A small strip of cloth symbolizing Islamic separateness
The Globe and Mail
In progressive, tolerant Sweden, now home to 300,000 Muslims, the times are changing. The tough new message for immigrants: Learn Swedish and get a job. The new minister of integration and equality wants a ban on veils for girls under 15 (the Swedish age of consent), and wants adolescent girls to be examined for signs of genital mutilation so that the perpetrators can be prosecuted. Meantime, the state-funded Centre Against Racism has lost its funding.
Muslim groups are outraged. They want the hard-line minister dismissed. This could be difficult, because she is herself a Muslim immigrant — a striking woman from Burundi named Nyamko Sabuni. “I am neither a hard-liner nor an Islamophobe,” she says. “My aim is to integrate immigrants.”
In Britain, the storm over veils has been headline news for more than two weeks. Tensions are so high that Trevor Phillips, head of the government’s Commission for Racial Equality, is warning that any further provocation could trigger the worst race riots in years. In his view, the debate has spun out of control. “This is an argument which is entirely about a very small strip of cloth,” he said yesterday, speaking to a Toronto diversity conference by audio phone. He was supposed to show up in person, but he cancelled his trip because of the emergency.
Is the fight over the veil just a flimsy issue blown out of all proportion?
Many people argue that it is. After all, we manage to put up with all kinds of diversity. If a gay leatherman can roam around in straps and studs (as one gay leatherman argued in this newspaper’s Letters page), then why get fussed over a few women who decide to cover?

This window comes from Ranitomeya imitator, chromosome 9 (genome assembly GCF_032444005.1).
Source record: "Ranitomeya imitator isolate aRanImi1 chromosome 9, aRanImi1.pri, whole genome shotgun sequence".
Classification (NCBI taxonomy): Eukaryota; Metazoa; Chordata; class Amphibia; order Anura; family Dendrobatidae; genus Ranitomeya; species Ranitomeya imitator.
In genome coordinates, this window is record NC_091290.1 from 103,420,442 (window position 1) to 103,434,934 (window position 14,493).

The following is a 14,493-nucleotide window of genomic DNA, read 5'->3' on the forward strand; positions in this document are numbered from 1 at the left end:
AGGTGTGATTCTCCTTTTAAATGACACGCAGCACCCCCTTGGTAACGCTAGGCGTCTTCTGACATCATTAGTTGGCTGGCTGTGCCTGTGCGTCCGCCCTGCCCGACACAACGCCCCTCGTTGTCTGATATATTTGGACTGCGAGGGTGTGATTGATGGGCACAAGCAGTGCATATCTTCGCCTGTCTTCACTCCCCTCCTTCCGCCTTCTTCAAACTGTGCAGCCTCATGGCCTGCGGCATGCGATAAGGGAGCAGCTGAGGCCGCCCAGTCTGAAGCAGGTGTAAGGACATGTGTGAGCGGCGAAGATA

The reason to get fussed is that the veil — specifically the niqab, which leaves only the eyes uncovered — has crystallized the issue of Islamic separateness. For many people, it stands for the deliberate rejection of Western norms. They argue that it is a political symbol as much as a religious one. And so it has become a lightning rod for the many stresses and woes of newly multicultural Europe.
Just three years ago, Britons who argued that Muslims must fit in were eviscerated by the likes of Mr. Phillips. Today, even he is arguing that Britain needs an urgent debate over its historical support for cultural separateness. “For 40 years, we’ve avoided discussing these issues because we’ve been too afraid of them.” He warns that Britain is “sleepwalking into segregation” as Muslim immigrants and their children lead lives increasingly isolated from the mainstream.
And sometimes, he acknowledges, it is they who must change. Last week, for example, an employment tribunal ruled that a teaching assistant must remove her veil in class because the children need to see her face in order to learn English. Mr. Phillips supported the decision. “I think she would be doing the nation a favour not to appeal,” he says.
Nobody should be particularly surprised by Europe’s growing ethnic tensions. People are inherently tribal, and building trust and common norms across tribal lines is hard. And there’s a big difference between today’s immigrants and those of a century ago. In the past, immigrants knew they had to fit in because they could never go home. For today’s immigrants, home is just a plane ride away — and they can stay connected to their tribe forever.
A decade ago, political scientist Robert Putnam described America’s waning social cohesion in the bestselling book Bowling Alone. Now he has turned his research to diversity and multiculturalism — and his findings are sobering. Ethnic diversity, he has found, breeds mistrust. Communities where many ethnicities live together have lower amounts of trust between people than those that are more homogeneous. “In the presence of diversity, we hunker down,” he writes. “The effect of diversity is worse than had been imagined.”
Mr. Putnam is quick to stress that trends aren’t destiny, and there’s plenty that can be done to make diversity work. But whether that diversity should include the veil is not an issue that will be settled soon. In Italy, which now has a million Muslims, Prime Minister Romano Prodi declared last week that in his opinion, women shouldn’t wear veils that hide the face.
Then a leading conservative politician named Daniela Santanchè weighed in, arguing that the veil is a symbol of female oppression and is not required by the Koran. A prominent imam lashed back, calling her an “infidel” and much else.
Ms. Santanchè has now been offered police protection.